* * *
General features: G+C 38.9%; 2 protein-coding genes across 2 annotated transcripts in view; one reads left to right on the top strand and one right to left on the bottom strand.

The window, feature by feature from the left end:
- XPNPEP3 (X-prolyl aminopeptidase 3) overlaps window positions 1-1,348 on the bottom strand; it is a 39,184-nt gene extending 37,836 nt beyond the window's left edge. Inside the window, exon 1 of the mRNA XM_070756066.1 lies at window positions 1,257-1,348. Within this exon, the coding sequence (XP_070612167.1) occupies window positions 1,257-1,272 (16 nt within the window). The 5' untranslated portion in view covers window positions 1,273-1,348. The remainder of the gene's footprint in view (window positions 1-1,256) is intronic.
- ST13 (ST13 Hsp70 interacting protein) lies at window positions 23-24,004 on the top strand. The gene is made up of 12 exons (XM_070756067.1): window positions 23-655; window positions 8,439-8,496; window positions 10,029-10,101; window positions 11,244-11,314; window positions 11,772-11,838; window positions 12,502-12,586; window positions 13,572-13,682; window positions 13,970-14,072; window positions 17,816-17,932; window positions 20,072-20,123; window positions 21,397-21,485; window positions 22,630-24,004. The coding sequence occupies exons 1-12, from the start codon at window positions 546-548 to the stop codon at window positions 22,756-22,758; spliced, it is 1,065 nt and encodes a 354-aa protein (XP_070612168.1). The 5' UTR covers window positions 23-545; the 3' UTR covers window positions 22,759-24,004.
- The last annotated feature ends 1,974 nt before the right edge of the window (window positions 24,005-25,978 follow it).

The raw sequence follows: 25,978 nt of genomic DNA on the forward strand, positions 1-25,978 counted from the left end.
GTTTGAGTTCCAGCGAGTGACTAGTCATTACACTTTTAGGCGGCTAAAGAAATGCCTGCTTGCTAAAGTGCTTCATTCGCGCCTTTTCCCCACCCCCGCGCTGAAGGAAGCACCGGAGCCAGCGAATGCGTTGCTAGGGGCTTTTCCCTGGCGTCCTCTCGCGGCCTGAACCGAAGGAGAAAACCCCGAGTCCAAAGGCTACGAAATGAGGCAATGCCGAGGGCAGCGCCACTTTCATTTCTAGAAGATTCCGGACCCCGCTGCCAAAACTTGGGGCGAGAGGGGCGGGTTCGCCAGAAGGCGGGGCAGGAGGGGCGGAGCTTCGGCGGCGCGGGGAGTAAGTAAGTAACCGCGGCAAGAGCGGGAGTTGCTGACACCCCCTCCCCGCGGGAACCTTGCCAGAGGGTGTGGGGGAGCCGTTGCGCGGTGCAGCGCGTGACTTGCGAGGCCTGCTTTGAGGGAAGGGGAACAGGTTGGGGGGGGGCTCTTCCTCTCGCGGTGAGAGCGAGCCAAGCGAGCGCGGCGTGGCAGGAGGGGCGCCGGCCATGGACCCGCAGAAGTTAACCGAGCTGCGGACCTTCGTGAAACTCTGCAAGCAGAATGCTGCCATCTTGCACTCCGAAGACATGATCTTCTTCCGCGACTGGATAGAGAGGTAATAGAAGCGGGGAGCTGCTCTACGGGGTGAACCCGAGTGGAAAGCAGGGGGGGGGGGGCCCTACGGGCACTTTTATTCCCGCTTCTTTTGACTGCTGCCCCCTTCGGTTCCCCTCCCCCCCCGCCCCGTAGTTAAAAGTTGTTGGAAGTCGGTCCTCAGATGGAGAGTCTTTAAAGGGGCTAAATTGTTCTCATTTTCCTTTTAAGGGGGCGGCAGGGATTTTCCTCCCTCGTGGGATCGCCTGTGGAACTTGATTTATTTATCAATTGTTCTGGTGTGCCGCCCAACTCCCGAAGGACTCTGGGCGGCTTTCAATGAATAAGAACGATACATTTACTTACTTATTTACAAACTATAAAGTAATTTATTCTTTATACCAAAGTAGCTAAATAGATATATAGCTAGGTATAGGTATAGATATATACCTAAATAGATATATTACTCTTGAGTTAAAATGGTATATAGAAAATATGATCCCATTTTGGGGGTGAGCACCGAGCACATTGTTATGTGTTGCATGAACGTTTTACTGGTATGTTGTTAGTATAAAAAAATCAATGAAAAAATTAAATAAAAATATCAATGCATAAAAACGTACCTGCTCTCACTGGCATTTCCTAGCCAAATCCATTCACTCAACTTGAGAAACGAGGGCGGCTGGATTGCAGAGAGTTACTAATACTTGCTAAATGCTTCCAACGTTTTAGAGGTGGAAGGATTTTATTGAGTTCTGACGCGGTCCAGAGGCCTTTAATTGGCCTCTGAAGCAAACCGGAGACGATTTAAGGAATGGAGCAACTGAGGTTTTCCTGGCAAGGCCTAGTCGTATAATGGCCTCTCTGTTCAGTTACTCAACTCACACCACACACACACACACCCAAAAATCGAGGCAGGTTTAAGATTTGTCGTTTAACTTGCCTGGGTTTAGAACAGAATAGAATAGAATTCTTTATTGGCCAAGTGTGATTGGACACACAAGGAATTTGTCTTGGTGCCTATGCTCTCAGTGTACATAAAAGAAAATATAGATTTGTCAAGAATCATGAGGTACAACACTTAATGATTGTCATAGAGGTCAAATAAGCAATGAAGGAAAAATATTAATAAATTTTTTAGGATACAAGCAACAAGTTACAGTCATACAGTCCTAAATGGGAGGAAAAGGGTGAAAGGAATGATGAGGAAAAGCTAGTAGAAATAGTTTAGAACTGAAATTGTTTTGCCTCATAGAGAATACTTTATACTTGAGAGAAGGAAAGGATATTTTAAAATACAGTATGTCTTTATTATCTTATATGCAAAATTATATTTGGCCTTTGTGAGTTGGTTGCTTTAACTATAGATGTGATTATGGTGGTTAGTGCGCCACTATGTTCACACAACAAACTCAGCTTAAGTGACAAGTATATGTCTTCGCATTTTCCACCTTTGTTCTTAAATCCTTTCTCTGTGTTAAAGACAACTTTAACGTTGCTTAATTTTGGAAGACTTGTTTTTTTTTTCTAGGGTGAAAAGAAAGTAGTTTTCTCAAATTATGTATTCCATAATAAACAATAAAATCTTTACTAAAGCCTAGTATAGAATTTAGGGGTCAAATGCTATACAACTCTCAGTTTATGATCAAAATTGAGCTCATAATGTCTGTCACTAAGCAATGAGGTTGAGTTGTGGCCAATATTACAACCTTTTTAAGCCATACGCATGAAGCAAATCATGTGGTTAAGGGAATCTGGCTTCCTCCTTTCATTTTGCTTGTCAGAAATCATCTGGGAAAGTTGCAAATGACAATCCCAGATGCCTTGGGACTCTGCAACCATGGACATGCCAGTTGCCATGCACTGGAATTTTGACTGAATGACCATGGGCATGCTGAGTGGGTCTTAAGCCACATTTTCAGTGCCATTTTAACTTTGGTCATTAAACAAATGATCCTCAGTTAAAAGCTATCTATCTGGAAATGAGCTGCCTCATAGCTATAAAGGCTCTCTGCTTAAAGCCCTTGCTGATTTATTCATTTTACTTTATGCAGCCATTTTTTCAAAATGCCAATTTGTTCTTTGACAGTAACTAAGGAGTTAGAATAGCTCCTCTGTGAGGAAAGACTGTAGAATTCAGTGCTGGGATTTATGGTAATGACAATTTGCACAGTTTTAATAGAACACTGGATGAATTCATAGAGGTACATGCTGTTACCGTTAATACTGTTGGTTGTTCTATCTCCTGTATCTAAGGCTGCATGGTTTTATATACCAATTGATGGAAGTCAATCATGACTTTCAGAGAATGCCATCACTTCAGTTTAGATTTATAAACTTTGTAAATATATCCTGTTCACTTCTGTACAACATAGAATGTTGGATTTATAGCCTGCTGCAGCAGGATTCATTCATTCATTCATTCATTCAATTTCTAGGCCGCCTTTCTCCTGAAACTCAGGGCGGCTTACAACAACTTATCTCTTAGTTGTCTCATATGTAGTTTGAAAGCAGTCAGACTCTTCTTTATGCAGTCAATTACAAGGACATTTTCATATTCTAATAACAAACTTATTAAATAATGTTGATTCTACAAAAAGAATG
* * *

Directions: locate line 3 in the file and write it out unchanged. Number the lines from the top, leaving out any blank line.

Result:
- XPNPEP3 (X-prolyl aminopeptidase 3) overlaps window positions 1-1,348 on the bottom strand; it is a 39,184-nt gene extending 37,836 nt beyond the window's left edge. Inside the window, exon 1 of the mRNA XM_070756066.1 lies at window positions 1,257-1,348. Within this exon, the coding sequence (XP_070612167.1) occupies window positions 1,257-1,272 (16 nt within the window). The 5' untranslated portion in view covers window positions 1,273-1,348. The remainder of the gene's footprint in view (window positions 1-1,256) is intronic.